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2003-09-27, 22:35

Joltid (http://www.joltid.com) is a company founded by Niklas Zennstrom, the person who developed the Kazaa program. Both Kazaa and Joltid have been sold to Sharman Networks.

Joltid has two product lines, both of which are made to reduce bandwidth for ISPs that is caused by file sharing:
PeerCache (http://www.joltid.com/index.php/peercache/) and PeerEnabler (http://www.joltid.com/index.php/peerenabler/).

PeerCache is made for ISPs. They have a cache of commonly traded files in p2p networks, so that when a person downloads a song from another, he is actually getting it from a cache at a more local server. Otherwise it could come from a long distance p2p connection, which costs the ISP more. The record companies are now pondering whether to sue Joltid over the PeerCache software, because the cache, which is on a hard drive, to them represents a tangible hard copy of copyright infringement. This brings up an interesting question, which is: At what point is someone guilty of copyright infringement? If it is not stored on the hard drive but stored in the memory, is that copyright infringement?

PeerEnabler is made for the users, and it is special software which has a person store common files of internet sites on the hard drive of the person. This reminds of the way in which Freenet (http://freenet.sourceforge.net/) works, because it creates a decentralized internet. The selling point to users would be that their internet sites and browsing would load faster. But I think it will get installed on the computers of people without them wanting to particularly. It will probably come bundled with other software that people install, like Kazaa. The program uses DRM technology to verify the files that are stored on the computers of users. The advantage for publishers is that their files will be propagated through the internet using the bandwidth of users rather than using the bandwidth of a website. The program claims not to have any spyware, but there seems to be some kind of affiliation with Altnet (http://www.altnet.com/) and Brilliant Digital Entertainment (http://www.brilliantdigital.com/). See these links:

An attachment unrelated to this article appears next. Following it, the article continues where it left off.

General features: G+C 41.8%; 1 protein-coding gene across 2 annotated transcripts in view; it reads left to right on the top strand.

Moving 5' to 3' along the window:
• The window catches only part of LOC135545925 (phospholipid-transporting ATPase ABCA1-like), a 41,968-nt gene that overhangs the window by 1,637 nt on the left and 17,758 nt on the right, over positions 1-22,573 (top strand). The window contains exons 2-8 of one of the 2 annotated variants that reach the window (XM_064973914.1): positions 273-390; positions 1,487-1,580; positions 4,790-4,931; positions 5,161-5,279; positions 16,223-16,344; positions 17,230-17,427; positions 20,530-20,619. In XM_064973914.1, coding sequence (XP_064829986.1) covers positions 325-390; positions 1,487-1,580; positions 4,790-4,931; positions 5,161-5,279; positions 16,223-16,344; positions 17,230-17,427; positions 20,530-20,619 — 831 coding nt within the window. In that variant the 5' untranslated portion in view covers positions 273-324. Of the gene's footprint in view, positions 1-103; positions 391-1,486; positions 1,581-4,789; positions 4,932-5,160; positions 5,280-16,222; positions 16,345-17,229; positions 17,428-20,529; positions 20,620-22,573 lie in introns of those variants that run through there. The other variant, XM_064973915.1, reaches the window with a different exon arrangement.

2003-09-28, 03:24
This was not sent as a real e-mail, but instead using an online form in which they asked my name and my e-mail address.

Hi, I was trying to find where to download the PeerEnabler program. Is there a link for it to be downloaded somewhere? I couldn't find one on your site.

2004-07-19, 08:06
The latest version .43 of eMule now supports PeerCache. There is a discussion on the eMule board about it in this thread (http://forum.emule-project.net/index.php?showtopic=52576).

From the PeerCache FAQ (http://www.joltid.com/index.php/peercache/faq/) is this paragraph:
Which P2P protocols/clients does PeerCache currently support?

At the moment PeerCache supports the protocol used by KaZaA, iMesh and Grokster (FastTrack) and the one used by Overnet and eDonkey. Support for additional P2P protocols is planned to be added to the product, depending on their popularity.

I'm not sure how PeerCache works in eMule, but I speculate that it works by way of hashes, that verify the same file is in the cache as is the one requested by the p2p program. So that means that the eMule program communicates with the cache in some way.

This worries me to see eMule adopt compatibility with a product made by Sharman Networks. It is something that must be watched closely in the future, for fear that eMule may become corrupted by Sharman Networks.